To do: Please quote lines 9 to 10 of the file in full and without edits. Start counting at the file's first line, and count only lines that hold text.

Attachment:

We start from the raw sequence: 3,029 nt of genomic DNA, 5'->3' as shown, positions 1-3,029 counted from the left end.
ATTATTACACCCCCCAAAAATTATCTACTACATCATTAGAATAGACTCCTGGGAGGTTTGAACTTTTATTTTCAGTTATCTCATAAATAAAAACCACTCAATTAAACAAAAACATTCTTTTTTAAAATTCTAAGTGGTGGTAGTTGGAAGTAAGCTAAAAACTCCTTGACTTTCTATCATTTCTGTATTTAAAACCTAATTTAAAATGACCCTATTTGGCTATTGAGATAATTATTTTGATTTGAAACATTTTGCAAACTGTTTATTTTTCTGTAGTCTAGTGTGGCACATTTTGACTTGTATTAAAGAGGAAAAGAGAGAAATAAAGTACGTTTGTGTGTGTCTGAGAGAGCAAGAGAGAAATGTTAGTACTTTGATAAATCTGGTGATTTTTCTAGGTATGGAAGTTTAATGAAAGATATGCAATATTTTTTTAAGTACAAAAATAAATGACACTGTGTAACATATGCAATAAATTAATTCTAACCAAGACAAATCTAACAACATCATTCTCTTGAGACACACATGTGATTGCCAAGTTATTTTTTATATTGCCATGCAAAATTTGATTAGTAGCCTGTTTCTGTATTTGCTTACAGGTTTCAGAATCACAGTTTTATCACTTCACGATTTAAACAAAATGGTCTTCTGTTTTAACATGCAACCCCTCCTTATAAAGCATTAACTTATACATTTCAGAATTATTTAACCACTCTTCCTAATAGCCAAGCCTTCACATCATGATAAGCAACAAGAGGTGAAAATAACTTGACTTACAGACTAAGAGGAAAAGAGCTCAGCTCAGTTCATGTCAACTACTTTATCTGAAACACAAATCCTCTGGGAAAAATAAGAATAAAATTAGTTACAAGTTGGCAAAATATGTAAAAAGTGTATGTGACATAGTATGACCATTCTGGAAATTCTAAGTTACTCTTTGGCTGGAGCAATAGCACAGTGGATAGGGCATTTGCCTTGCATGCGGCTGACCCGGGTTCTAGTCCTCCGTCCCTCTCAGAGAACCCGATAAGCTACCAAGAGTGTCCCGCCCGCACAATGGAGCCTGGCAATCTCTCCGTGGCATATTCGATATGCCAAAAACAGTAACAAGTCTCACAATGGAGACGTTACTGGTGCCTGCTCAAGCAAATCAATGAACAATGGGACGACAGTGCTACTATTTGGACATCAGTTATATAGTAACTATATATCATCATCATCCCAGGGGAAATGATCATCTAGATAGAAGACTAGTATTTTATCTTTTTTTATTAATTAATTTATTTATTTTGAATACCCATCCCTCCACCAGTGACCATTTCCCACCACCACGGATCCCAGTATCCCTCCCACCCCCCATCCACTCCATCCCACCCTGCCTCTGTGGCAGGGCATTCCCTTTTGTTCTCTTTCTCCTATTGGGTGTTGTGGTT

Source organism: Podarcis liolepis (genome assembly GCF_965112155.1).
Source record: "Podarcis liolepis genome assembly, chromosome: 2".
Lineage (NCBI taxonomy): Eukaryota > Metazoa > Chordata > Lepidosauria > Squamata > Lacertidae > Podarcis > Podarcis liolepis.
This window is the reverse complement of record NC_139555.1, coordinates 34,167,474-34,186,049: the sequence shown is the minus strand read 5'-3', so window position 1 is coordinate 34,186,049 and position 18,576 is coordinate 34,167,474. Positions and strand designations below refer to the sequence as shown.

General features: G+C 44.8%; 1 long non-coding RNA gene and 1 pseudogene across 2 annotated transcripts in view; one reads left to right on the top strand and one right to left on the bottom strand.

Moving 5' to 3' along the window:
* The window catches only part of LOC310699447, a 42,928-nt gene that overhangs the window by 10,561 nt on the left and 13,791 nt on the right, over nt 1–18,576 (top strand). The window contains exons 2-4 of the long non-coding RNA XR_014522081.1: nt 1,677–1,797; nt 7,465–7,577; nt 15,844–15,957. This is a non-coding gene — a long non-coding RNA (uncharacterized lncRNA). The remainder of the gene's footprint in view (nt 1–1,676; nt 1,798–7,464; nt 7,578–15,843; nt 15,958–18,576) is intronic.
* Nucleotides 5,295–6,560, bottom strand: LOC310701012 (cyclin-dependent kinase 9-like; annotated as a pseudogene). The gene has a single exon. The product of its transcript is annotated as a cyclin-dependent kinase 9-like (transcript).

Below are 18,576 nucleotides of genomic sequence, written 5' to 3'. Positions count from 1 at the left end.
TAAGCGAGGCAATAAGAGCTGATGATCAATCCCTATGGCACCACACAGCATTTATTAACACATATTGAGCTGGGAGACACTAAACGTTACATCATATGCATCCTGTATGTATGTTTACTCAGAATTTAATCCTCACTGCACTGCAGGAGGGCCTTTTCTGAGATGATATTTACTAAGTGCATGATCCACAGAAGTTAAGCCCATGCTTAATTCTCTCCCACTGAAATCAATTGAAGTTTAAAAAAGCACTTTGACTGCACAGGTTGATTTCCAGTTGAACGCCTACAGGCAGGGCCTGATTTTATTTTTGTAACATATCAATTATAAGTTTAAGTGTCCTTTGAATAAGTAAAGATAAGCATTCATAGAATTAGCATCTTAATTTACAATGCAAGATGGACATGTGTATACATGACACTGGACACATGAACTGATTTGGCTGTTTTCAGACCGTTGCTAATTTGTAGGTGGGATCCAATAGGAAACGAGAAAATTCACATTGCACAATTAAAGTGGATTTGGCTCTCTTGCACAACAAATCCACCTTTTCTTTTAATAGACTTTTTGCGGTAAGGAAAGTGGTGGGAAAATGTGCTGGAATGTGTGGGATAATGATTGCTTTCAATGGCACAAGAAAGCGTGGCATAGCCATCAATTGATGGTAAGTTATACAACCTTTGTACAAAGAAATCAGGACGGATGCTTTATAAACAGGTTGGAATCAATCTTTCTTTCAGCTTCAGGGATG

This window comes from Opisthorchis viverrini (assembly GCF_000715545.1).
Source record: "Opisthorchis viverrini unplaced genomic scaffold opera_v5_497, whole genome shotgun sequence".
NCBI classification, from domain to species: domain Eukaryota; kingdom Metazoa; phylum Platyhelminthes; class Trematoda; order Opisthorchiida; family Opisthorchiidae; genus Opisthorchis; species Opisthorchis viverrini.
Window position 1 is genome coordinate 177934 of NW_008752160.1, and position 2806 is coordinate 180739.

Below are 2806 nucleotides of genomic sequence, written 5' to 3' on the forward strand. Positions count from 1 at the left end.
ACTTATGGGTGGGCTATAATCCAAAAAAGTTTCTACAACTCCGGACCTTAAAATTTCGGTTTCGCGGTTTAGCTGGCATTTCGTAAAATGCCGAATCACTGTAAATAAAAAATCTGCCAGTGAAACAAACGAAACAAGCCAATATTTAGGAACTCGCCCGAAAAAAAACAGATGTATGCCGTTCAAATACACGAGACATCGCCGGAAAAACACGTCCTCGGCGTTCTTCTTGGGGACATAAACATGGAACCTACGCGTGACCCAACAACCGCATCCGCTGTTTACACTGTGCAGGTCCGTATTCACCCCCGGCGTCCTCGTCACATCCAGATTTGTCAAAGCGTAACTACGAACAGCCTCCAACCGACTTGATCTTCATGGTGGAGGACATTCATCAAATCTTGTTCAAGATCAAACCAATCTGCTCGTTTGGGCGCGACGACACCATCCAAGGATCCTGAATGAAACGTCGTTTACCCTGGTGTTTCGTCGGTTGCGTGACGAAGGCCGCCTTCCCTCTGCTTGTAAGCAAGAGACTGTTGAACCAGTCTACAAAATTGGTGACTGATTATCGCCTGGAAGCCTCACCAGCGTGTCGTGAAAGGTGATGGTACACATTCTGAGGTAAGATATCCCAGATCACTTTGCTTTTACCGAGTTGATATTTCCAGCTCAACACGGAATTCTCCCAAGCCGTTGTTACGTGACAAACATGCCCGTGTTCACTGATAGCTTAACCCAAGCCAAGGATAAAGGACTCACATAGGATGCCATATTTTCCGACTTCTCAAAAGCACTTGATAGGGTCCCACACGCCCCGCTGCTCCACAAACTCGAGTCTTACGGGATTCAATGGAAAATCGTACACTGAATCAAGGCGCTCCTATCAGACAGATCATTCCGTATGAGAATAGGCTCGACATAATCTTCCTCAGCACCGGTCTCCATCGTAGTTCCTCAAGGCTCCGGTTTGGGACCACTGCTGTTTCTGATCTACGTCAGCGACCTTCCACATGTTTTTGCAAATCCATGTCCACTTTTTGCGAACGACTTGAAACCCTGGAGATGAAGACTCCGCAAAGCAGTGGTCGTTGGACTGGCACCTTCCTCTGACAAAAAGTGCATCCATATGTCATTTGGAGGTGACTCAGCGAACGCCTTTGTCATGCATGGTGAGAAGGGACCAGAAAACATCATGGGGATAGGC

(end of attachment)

* The window catches only part of LOC310699447, a 42,928-nt gene that overhangs the window by 10,561 nt on the left and 13,791 nt on the right, over nt 1–18,576 (top strand). The window contains exons 2-4 of the long non-coding RNA XR_014522081.1: nt 1,677–1,797; nt 7,465–7,577; nt 15,844–15,957. This is a non-coding gene — a long non-coding RNA (uncharacterized lncRNA). The remainder of the gene's footprint in view (nt 1–1,676; nt 1,798–7,464; nt 7,578–15,843; nt 15,958–18,576) is intronic.
* Nucleotides 5,295–6,560, bottom strand: LOC310701012 (cyclin-dependent kinase 9-like; annotated as a pseudogene). The gene has a single exon. The product of its transcript is annotated as a cyclin-dependent kinase 9-like (transcript).